Children of Addicted Parents

Children of Addicted Parents

Addicted Parents and Their Children

There is no such thing as a ‘perfect household’. All families experience some level of dysfunction, although some dysfunction is extremely damaging and some is simply run-of-the-mill. The same goes for parenting – even the most loving, compassionate, and stable parental figures are liable to experience a few mishaps from time to time.

Even the parents with the best intentions are likely to make a few mistakes – mistakes that may unwittingly impact the lives of their children, just as their lives were impacted by the mistakes their parents made. However, this does not necessarily mean that children are destined (or even inclined) to make the same errors their parents made.

Cycles can be broken effectively and permanently, so long as professional therapeutic care is available.

Children of Addicted Parents Face many Obstacles

Growing up in a household with addicted parents is one of the most damaging and unfortunate experiences a young child or adolescent can potentially undergo. Children who grow up with one or multiple addicted guardians often take on the role of the caretaker themselves, adopting the parental responsibilities and looking after themselves as well as their siblings.

Safe home environments should be complete with a certain level of predictability and consistence. However, drug addicted parents typically experience severe and erratic mood swings, leaving young children in a constant state of anxiety.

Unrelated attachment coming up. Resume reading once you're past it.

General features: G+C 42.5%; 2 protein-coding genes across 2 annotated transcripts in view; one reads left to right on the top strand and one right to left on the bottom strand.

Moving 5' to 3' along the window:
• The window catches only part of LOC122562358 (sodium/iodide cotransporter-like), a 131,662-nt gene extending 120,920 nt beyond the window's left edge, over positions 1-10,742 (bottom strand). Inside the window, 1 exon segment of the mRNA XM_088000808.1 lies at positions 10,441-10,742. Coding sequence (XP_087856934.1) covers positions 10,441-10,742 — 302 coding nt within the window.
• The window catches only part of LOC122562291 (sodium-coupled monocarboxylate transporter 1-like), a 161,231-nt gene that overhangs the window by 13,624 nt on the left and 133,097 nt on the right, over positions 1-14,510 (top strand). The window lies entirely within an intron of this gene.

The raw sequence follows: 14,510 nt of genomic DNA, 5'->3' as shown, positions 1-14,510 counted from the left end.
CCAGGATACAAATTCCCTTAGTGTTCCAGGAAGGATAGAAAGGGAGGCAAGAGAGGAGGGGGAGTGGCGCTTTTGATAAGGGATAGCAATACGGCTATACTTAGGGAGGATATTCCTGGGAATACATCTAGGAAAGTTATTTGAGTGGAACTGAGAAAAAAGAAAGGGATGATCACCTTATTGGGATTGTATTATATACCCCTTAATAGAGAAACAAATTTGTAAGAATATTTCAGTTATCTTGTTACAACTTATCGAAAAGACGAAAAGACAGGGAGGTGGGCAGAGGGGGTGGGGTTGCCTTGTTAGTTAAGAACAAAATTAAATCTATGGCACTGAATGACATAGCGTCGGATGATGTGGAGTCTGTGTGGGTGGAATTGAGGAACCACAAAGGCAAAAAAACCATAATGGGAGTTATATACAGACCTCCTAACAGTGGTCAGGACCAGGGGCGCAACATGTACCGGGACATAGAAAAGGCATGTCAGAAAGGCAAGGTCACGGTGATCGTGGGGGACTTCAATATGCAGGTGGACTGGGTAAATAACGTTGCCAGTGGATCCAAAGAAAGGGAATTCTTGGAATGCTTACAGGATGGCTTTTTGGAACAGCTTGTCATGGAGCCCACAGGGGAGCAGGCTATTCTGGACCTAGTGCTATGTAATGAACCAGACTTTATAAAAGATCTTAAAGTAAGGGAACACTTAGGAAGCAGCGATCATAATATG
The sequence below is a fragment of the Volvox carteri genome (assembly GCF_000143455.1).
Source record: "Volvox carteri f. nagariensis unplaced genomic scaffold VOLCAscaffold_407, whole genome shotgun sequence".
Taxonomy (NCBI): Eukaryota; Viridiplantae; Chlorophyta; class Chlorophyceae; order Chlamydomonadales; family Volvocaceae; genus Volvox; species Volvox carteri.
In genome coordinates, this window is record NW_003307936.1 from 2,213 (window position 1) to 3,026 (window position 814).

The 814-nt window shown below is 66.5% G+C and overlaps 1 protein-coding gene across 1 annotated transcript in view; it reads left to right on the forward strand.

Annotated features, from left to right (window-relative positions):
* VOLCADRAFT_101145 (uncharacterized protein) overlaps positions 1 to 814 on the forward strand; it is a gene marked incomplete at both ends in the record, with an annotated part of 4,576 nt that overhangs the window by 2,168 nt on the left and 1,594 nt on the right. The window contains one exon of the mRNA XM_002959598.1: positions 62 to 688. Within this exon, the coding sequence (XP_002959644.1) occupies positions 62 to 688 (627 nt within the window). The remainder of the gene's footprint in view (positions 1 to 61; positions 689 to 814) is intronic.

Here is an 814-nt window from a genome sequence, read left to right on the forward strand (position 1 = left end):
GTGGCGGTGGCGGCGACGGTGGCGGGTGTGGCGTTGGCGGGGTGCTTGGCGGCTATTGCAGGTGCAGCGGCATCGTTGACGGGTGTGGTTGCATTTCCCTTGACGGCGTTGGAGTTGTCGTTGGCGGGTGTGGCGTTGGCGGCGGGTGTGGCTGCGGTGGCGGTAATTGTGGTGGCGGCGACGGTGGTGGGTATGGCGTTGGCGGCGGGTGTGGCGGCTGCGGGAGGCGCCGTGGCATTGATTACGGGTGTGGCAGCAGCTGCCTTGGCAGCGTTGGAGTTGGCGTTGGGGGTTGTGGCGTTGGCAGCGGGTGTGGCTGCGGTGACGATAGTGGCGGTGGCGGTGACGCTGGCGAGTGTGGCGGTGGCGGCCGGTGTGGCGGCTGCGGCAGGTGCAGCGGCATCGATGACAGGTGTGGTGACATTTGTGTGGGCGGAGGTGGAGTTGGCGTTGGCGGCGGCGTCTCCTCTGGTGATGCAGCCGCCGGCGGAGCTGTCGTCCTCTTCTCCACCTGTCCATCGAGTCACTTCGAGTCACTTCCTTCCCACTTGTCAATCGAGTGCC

Additionally, the beneficial structure of a stable household will typically lack in a home run by one or two addicted parental figures. Children and young adults will likely have fewer rules, leaving them to fend for themselves the majority of the time. Growing up in a home without guidelines or restrictions can affect the development of a child, and lead to unruly and destructive behavioral patterns later on in life.

Growing Up In an Addicted Household Leads to a Host of Issues

Growing up in an addiction-run household also frequently leads to significant emotional damage. In many instances, addicted parents will use their children as scapegoats, blaming them for their dependency issues and taking their anger and frustration out on them both verbally and physically.

It is not uncommon for children to internalize this abuse, believing that they are indeed responsible for their familial turmoil, and that they are, to their cores, bad people. In addition to this deep-seated self-blame, children are likely to begin harboring severe resentments against their parents. The confusion between self-hate and anger towards their parental figures will frequently lead to inner-conflict, leaving children confused, alone, and isolated.

Many young adults will regularly tell themselves that they will avoid growing up to be like their parents at all costs. However, addiction is genetic and hereditary, and grappling some sort of dependency (behavioral, chemical, or otherwise) is often an inevitability.

However, there is a way to break the cycle – if children of addicted parents get the help they need before addiction begins to manifest, their likelihood of living healthy and happy lives increases dramatically. For more information on children of addicted parents, please contact one of our representatives at Lighthouse today. We can provide the information, help, and support that you and your loved ones need. Call Lighthouse today at  1-866-308-2090. 

 

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